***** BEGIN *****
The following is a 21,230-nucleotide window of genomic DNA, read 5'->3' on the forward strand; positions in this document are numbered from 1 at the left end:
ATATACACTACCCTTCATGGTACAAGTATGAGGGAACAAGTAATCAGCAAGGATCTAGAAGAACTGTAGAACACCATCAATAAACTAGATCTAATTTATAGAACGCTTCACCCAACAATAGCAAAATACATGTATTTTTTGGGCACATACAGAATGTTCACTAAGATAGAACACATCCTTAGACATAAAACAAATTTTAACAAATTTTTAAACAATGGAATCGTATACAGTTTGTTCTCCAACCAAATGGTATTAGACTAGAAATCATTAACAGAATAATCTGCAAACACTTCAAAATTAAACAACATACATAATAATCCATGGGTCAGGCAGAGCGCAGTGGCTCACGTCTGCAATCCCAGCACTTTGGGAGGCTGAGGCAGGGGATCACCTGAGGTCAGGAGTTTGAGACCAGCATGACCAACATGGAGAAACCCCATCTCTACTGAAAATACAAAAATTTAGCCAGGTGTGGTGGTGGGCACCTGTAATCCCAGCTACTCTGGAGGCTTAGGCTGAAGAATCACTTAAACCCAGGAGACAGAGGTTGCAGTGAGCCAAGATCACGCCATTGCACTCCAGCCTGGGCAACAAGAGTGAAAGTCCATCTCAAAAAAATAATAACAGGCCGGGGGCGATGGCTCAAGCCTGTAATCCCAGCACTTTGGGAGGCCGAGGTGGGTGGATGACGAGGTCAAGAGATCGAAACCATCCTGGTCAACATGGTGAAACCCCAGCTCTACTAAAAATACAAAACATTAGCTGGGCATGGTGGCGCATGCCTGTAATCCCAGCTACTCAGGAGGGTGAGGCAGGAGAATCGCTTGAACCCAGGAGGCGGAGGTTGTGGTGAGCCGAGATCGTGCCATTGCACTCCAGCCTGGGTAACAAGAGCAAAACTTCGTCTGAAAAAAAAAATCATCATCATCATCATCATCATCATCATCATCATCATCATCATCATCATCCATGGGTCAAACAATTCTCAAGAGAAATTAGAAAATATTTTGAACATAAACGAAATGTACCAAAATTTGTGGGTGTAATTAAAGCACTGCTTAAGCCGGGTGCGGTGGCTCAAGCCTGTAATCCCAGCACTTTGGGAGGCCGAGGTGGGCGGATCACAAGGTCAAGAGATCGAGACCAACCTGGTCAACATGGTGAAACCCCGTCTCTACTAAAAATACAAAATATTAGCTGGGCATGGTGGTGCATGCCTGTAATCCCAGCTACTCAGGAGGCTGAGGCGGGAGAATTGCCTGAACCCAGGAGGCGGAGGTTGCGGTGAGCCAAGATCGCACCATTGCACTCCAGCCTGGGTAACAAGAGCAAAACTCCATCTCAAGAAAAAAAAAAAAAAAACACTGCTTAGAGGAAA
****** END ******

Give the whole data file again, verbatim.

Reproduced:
The following is a 21,230-nucleotide window of genomic DNA, read 5'->3' on the forward strand; positions in this document are numbered from 1 at the left end:
ATATACACTACCCTTCATGGTACAAGTATGAGGGAACAAGTAATCAGCAAGGATCTAGAAGAACTGTAGAACACCATCAATAAACTAGATCTAATTTATAGAACGCTTCACCCAACAATAGCAAAATACATGTATTTTTTGGGCACATACAGAATGTTCACTAAGATAGAACACATCCTTAGACATAAAACAAATTTTAACAAATTTTTAAACAATGGAATCGTATACAGTTTGTTCTCCAACCAAATGGTATTAGACTAGAAATCATTAACAGAATAATCTGCAAACACTTCAAAATTAAACAACATACATAATAATCCATGGGTCAGGCAGAGCGCAGTGGCTCACGTCTGCAATCCCAGCACTTTGGGAGGCTGAGGCAGGGGATCACCTGAGGTCAGGAGTTTGAGACCAGCATGACCAACATGGAGAAACCCCATCTCTACTGAAAATACAAAAATTTAGCCAGGTGTGGTGGTGGGCACCTGTAATCCCAGCTACTCTGGAGGCTTAGGCTGAAGAATCACTTAAACCCAGGAGACAGAGGTTGCAGTGAGCCAAGATCACGCCATTGCACTCCAGCCTGGGCAACAAGAGTGAAAGTCCATCTCAAAAAAATAATAACAGGCCGGGGGCGATGGCTCAAGCCTGTAATCCCAGCACTTTGGGAGGCCGAGGTGGGTGGATGACGAGGTCAAGAGATCGAAACCATCCTGGTCAACATGGTGAAACCCCAGCTCTACTAAAAATACAAAACATTAGCTGGGCATGGTGGCGCATGCCTGTAATCCCAGCTACTCAGGAGGGTGAGGCAGGAGAATCGCTTGAACCCAGGAGGCGGAGGTTGTGGTGAGCCGAGATCGTGCCATTGCACTCCAGCCTGGGTAACAAGAGCAAAACTTCGTCTGAAAAAAAAAATCATCATCATCATCATCATCATCATCATCATCATCATCATCATCATCATCCATGGGTCAAACAATTCTCAAGAGAAATTAGAAAATATTTTGAACATAAACGAAATGTACCAAAATTTGTGGGTGTAATTAAAGCACTGCTTAAGCCGGGTGCGGTGGCTCAAGCCTGTAATCCCAGCACTTTGGGAGGCCGAGGTGGGCGGATCACAAGGTCAAGAGATCGAGACCAACCTGGTCAACATGGTGAAACCCCGTCTCTACTAAAAATACAAAATATTAGCTGGGCATGGTGGTGCATGCCTGTAATCCCAGCTACTCAGGAGGCTGAGGCGGGAGAATTGCCTGAACCCAGGAGGCGGAGGTTGCGGTGAGCCAAGATCGCACCATTGCACTCCAGCCTGGGTAACAAGAGCAAAACTCCATCTCAAGAAAAAAAAAAAAAAAACACTGCTTAGAGGAAA